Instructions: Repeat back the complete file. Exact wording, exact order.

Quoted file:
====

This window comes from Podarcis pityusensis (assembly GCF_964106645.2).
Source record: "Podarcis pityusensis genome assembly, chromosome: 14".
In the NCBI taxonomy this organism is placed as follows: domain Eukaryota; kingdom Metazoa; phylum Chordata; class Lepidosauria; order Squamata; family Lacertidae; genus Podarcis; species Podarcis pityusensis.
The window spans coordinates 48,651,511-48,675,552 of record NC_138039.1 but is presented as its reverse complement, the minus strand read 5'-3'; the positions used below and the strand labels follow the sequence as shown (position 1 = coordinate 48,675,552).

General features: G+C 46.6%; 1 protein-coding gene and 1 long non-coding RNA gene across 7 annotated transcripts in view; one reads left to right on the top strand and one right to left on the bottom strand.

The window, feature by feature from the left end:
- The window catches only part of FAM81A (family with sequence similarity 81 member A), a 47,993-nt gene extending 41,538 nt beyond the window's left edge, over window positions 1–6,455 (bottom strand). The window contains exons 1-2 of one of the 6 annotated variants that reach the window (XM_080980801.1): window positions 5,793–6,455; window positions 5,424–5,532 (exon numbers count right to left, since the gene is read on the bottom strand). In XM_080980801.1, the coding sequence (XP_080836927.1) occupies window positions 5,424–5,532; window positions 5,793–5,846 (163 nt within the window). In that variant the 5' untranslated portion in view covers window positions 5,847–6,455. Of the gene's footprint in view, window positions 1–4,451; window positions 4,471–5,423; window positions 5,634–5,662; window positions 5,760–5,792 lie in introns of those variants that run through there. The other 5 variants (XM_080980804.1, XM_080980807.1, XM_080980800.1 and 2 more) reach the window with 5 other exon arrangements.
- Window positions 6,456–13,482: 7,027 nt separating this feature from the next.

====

This window comes from Podarcis pityusensis (assembly GCF_964106645.2).
Source record: "Podarcis pityusensis genome assembly, chromosome: 14".
In the NCBI taxonomy this organism is placed as follows: domain Eukaryota; kingdom Metazoa; phylum Chordata; class Lepidosauria; order Squamata; family Lacertidae; genus Podarcis; species Podarcis pityusensis.
The window spans coordinates 48,651,511-48,675,552 of record NC_138039.1 but is presented as its reverse complement, the minus strand read 5'-3'; the positions used below and the strand labels follow the sequence as shown (position 1 = coordinate 48,675,552).

General features: G+C 46.6%; 1 protein-coding gene and 1 long non-coding RNA gene across 7 annotated transcripts in view; one reads left to right on the top strand and one right to left on the bottom strand.

The window, feature by feature from the left end:
- The window catches only part of FAM81A (family with sequence similarity 81 member A), a 47,993-nt gene extending 41,538 nt beyond the window's left edge, over window positions 1–6,455 (bottom strand). The window contains exons 1-2 of one of the 6 annotated variants that reach the window (XM_080980801.1): window positions 5,793–6,455; window positions 5,424–5,532 (exon numbers count right to left, since the gene is read on the bottom strand). In XM_080980801.1, the coding sequence (XP_080836927.1) occupies window positions 5,424–5,532; window positions 5,793–5,846 (163 nt within the window). In that variant the 5' untranslated portion in view covers window positions 5,847–6,455. Of the gene's footprint in view, window positions 1–4,451; window positions 4,471–5,423; window positions 5,634–5,662; window positions 5,760–5,792 lie in introns of those variants that run through there. The other 5 variants (XM_080980804.1, XM_080980807.1, XM_080980800.1 and 2 more) reach the window with 5 other exon arrangements.
- Window positions 6,456–13,482: 7,027 nt separating this feature from the next.